ever in all newly emerging countries and in the U.S.S.R. and China as well. It is evident
that Standard English, with its immensely rich vocabulary and its subtle and intricate forms,
cannot become a world language in any future I can foresee. At the same time it is
not possible to run the business of a World, speaking and writing hundreds of languages,
without a common medium. What is needed is a very simple, easily learned auxiliary
to facilitate verbal face-to-face communication as well as the spreading of scientific
and technical knowledge and know-how. The use of Basic would strengthen links between
countries already associated, as in the Commonwealth, and would facilitate the flow of
ideas between them, enriching them materially and spiritually.
Other factors, too, go to swell the tide. One instance must suffice.
How are the memory banks of computers to be furnished? With the entire vocabulary of
the Oxford Dictionary and the whole apparatus of Standard English? Impossible.
Computers must be taught to respond to a limited vocabulary and to a simplified grammar
and syntax. Is it altogether fanciful to imagine that the routine business of the world
of A.D. 2100 will be run by a population
of computers chattering to one another in Basic? What else should they speak? In the
Guardian (20th April 1966) there was an article on 'Making Computers Compatible.'
I quote: "The Imperial College [research] program, [calls for] a general purpose
compiler processor . . . Most computer programs . . . are written in a high-level
language and before they can be used on the machine for which they are written they
have to pass through a device known as a compiler. This translates them into terms
which the machine understands. . . . The purpose of the new research will be to find
ways of describing in computer terms both computer languages and computer systems. . . ."
Another task for the Foundation.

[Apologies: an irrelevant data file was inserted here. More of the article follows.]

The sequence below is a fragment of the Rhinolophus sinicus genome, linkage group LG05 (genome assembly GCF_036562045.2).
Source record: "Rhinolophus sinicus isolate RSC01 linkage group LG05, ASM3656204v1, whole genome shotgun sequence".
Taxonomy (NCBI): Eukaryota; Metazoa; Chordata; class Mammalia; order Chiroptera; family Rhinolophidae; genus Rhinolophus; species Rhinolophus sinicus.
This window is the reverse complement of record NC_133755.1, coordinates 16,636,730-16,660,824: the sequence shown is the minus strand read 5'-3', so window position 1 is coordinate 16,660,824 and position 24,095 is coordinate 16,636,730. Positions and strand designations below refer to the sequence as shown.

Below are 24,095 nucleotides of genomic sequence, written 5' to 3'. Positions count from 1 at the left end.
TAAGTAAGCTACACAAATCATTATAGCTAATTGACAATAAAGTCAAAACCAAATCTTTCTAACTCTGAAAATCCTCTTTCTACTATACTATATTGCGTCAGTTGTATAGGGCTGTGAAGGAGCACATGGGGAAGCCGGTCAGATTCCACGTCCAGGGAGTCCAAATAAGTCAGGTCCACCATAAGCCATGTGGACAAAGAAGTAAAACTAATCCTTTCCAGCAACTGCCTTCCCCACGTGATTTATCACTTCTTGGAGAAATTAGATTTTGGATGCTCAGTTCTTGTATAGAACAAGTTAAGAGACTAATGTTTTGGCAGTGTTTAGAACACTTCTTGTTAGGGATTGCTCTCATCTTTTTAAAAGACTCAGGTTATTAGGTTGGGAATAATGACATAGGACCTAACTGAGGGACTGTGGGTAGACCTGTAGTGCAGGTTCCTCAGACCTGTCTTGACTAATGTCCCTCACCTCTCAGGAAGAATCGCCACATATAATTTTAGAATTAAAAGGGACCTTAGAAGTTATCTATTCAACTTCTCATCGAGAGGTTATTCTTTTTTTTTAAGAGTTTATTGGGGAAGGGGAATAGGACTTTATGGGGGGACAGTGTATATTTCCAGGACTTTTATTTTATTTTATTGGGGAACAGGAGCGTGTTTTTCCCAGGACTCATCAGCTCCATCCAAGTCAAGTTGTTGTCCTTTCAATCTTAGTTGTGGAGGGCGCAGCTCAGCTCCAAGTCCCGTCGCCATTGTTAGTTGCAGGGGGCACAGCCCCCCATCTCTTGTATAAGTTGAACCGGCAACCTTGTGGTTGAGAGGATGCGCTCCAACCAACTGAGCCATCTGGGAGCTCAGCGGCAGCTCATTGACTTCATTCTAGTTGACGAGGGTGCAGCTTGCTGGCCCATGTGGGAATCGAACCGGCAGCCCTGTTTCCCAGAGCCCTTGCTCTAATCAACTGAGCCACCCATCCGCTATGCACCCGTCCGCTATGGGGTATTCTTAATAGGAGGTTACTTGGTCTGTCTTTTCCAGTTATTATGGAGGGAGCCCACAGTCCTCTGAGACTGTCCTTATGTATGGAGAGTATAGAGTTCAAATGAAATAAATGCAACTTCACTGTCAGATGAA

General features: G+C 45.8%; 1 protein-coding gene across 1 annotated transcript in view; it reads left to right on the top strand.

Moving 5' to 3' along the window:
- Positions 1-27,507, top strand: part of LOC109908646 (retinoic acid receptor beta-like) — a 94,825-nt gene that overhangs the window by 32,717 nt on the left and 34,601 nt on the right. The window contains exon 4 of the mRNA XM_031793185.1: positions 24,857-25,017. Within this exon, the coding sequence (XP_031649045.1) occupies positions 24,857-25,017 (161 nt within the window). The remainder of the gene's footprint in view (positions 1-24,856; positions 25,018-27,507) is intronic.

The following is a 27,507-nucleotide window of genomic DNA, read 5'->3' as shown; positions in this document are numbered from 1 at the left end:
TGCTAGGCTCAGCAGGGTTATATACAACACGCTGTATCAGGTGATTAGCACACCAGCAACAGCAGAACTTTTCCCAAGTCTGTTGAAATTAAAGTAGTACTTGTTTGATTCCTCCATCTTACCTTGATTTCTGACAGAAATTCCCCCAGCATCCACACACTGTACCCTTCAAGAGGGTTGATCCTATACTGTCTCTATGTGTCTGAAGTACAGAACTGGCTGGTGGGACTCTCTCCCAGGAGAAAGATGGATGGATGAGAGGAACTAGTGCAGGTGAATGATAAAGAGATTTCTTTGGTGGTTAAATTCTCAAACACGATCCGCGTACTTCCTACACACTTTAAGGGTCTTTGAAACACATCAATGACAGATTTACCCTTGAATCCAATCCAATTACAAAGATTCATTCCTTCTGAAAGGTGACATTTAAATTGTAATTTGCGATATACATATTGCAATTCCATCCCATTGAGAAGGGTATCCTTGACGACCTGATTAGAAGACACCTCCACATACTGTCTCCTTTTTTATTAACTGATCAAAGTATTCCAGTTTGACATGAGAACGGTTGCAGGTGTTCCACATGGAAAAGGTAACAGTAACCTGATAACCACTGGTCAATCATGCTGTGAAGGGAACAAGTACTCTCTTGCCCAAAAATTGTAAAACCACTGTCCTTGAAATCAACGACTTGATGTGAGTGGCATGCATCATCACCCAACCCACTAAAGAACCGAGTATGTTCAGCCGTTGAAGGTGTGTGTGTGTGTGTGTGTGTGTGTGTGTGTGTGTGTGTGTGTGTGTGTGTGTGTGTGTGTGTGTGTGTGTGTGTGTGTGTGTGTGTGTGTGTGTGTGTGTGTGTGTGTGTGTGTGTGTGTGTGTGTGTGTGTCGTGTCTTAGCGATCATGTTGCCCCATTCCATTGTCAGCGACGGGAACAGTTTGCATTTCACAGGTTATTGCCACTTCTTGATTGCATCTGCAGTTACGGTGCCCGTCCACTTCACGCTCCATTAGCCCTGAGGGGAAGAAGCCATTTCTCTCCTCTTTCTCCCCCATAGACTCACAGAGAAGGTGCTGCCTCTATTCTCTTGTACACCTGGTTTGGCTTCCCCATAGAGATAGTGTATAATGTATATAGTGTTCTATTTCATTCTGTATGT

But leave aside computer and industrial routines. Finally the real business of
the world is concerned with human happiness and dignity, with spiritual and
aesthetic values, with peace and freedom. Churchill put it well at Harvard.
Those concerned with the use of Basic were, he said, "the headstream of what
might well be a mighty fertilizing and health-giving river; for it would certainly
be a grand convenience for us all to be able to find everywhere a medium,
albeit primitive, of intercourse and understanding. Might it not also be an
advantage to many races and an aid to the building up of our new structure
for preserving peace? . . . Let us go forward as with other matters and other
measures similar in aim and effect . . . Such plans offer far better prizes
than taking away other people's provinces or land or grinding them down in
exploitation. The empires of the future are the empires of the mind."
I am convinced that the empires of the mind have nothing to do with
empires of political or military power. Nothing to do with either Washington or London,
nor with Moscow or Peking. The empires of the mind rest upon reason and knowledge,
animated by brotherhood and love. I think of Basic as an instrument of communication,
not of dominion; of cooperation, not of power.
I wonder and speculate. I think of the world political scene, its storms and stresses.
I think of the needs of the emerging and low-income countries of the Commonwealth.
I ponder over the relations of science to society.
Is there any chance whatever that the Government might be induced to take a
fresh look at Basic English? Churchill at Harvard spoke of a second Boston Tea Party,
all together, to see what could be done. But the tea pot was cold and the water lukewarm.
In the end the tea party turned out to be a Mad Hatter's Party.
Is there any chance now -- it is not too late -- to warm up the kettles afresh?